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Overseas Air Modeling Musings


If you've spent enough time around me you’ve likely heard me tell stories of my having worked overseas. Purely by luck I had a modeling project in Dubai fall in my lap in 2002, and since that time I’ve been to the Middle East many times. I’ve been fortunate enough to work on many interesting projects, from large modeling analyses of Dubai’s Jebel Ali industrial area to one of the “megacities” currently being built in Saudi Arabia. I even had the fun experience of developing a scope for a new project with a client while sitting in a tent in the desert enjoying tea and sweets—it was like a scene from a movie!


While the majority of my work is in the States, I do still keep in touch with partners and clients in the Middle East. A year or so ago I was part of a team that bid on a large modeling project for a regulatory agency (essentially the “EPA” of this particular place), and as part of the selection process we participated in a virtual interview (at 3:00 AM my time!) during which time I got to meet the client. Unfortunately our bid wasn’t selected, but later they reached back out to me and offered me a position with them to develop and head up their modeling group.


As interesting as that gig would have been I politely declined, saying the amount of money it would take to get me to drop Blue Sky Modeling and move away from my family (no way could I have gotten my wife to move that far away!) would be far more than they would be willing to pay.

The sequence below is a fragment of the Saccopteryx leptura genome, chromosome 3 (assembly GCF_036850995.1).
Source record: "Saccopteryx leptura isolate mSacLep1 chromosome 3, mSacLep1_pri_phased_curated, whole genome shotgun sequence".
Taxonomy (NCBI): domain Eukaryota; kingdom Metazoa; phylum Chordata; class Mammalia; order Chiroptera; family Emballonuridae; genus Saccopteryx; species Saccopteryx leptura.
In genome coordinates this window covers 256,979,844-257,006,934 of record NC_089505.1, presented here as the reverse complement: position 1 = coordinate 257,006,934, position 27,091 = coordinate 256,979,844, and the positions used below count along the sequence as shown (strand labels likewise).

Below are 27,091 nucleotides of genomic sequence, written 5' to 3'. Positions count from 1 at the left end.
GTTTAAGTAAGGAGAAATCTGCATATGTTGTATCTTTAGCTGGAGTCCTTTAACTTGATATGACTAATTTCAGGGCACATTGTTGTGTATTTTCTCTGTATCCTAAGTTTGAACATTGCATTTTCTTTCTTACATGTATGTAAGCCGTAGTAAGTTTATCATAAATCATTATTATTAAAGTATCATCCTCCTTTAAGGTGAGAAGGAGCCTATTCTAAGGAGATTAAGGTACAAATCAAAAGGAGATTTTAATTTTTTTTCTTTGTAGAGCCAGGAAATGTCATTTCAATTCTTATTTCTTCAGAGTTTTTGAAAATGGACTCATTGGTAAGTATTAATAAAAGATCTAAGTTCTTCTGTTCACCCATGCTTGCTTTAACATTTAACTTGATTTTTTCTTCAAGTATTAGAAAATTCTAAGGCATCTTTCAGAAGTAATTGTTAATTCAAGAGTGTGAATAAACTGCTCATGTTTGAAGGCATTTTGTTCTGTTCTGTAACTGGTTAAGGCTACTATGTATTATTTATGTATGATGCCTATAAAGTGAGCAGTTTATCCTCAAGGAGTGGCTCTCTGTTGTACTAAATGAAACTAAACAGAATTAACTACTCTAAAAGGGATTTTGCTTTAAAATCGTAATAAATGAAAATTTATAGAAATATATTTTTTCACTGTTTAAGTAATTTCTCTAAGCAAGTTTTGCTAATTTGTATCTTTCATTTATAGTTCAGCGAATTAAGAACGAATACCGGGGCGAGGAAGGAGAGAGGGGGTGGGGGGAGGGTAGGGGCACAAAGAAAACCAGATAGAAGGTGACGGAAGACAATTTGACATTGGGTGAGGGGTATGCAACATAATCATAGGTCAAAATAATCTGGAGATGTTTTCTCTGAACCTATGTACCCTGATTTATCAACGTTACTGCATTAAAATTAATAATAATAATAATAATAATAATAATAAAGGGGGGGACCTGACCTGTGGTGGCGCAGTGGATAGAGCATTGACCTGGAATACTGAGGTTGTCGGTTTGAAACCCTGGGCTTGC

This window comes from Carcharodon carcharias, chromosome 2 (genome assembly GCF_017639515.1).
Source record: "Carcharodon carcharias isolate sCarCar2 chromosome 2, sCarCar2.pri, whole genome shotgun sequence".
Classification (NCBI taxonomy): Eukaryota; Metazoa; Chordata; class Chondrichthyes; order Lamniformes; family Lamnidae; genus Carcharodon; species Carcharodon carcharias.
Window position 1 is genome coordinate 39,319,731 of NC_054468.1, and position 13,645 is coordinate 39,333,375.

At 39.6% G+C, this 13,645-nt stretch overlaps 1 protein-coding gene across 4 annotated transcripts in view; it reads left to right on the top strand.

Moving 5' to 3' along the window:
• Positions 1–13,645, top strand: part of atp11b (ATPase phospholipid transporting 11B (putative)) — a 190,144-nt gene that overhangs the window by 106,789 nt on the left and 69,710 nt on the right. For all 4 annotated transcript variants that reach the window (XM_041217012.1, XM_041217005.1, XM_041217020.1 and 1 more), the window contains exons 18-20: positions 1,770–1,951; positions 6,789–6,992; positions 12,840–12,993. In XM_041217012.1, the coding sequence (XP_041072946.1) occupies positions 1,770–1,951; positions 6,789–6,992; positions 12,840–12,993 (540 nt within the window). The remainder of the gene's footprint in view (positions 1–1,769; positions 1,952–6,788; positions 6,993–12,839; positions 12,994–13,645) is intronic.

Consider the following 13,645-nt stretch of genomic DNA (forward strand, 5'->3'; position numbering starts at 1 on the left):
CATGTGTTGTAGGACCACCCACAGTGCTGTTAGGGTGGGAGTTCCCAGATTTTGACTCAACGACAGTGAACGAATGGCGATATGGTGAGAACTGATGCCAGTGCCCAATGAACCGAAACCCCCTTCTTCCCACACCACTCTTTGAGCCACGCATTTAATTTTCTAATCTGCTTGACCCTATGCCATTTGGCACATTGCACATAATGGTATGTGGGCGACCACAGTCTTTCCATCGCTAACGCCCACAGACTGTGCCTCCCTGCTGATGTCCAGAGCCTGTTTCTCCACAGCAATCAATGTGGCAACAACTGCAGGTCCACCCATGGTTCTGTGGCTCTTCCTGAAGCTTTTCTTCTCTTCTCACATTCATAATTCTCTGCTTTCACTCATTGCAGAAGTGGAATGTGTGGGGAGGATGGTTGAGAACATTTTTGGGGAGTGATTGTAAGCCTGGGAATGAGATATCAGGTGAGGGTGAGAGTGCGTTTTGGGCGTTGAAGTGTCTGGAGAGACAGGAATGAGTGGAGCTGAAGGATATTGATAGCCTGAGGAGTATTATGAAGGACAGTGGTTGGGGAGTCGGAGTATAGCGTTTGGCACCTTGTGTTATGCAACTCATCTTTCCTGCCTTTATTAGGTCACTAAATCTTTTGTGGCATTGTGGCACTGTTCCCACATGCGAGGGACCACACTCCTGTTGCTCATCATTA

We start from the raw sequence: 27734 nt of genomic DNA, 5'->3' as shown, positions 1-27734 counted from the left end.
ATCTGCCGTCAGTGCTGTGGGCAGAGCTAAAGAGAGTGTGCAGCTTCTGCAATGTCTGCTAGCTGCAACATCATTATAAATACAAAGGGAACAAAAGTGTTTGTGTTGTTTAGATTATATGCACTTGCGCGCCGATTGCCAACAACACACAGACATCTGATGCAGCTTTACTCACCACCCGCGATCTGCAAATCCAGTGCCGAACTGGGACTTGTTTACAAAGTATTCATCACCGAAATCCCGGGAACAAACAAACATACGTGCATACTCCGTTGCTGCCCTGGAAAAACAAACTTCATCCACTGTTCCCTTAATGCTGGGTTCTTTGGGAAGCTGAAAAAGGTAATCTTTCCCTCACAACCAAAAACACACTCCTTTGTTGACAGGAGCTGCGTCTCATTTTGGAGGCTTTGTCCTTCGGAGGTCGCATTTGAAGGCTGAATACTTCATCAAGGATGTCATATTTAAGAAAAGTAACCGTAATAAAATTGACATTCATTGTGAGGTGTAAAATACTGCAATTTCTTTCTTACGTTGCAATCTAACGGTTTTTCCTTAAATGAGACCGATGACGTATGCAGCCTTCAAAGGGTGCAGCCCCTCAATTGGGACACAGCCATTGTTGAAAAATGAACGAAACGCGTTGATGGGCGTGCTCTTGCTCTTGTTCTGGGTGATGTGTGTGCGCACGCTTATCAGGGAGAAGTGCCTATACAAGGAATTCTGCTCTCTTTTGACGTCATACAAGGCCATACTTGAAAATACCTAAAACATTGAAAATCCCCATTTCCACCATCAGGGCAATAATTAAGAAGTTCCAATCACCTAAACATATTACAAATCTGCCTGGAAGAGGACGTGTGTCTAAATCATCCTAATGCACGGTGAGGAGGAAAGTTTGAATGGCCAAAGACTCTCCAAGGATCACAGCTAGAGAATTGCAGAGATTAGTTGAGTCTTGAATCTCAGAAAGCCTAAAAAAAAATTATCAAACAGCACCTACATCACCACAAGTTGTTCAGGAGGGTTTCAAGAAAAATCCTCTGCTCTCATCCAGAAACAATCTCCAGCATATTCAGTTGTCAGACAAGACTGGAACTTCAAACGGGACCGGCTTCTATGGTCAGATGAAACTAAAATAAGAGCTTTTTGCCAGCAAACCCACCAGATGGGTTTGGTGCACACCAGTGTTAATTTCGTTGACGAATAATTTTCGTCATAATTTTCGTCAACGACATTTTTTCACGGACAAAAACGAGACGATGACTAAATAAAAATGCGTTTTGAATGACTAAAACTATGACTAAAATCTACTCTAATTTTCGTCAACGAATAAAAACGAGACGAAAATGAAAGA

But our discussions did get me to thinking—if I were to start a regulatory air modeling group from scratch, what would I do? Briefly, here are my thoughts:

  • Ensure regulations are in place that set the stage for modeling (this would involve working with others in the environmental agency beyond the modeling group)

    • Lean on established international regulations such as the EPA, European Union, and the World Bank

    • Make sure there are ambient air quality standards in place and that the forms of the standards are compatible with the models

    • Establish triggering “events” (e.g., large enough pollutant increases, certain types of permits) for modeling

  • Develop Modeling Guidelines

    • What models are acceptable? At the beginning I’d be inclined to lean on EPA’s list of approved models, but there are some places in the world where a non-guideline model like CALPUFF would be more appropriate than AERMOD

    • Identify sources of meteorological data; perhaps go ahead and process data and make it available for applicants (this might be very useful in some places where the expertise to develop meteorological data isn’t there yet)

  • Hire modelers (meteorologists, engineers, making sure to get at least some that went to college in the US)

  • Train modelers

    • 3rd-party training

    • Mentoring from seasoned modeler in-house

  • Educate colleagues within environmental agency on role of modeling in air pollution regulations

  • Educate stakeholders within regulated community on role of modeling in air pollution regulations (holding seminars, conferences, etc. on a regular basis would help in this regard)

It would likely take some time to really get a solid modeling program off the ground, because not only would you need to develop the capability within the regulatory agency but you’d also need to make sure that the industries/consultants in the area are able to effectively run models themselves. But for those areas that don’t have modeling integrated into their air pollution programs I think this kind of an effort would be very worthwhile because it would introduce an extremely useful regulatory tool into a region that would ultimately go a long way to improving and maintaining air quality.

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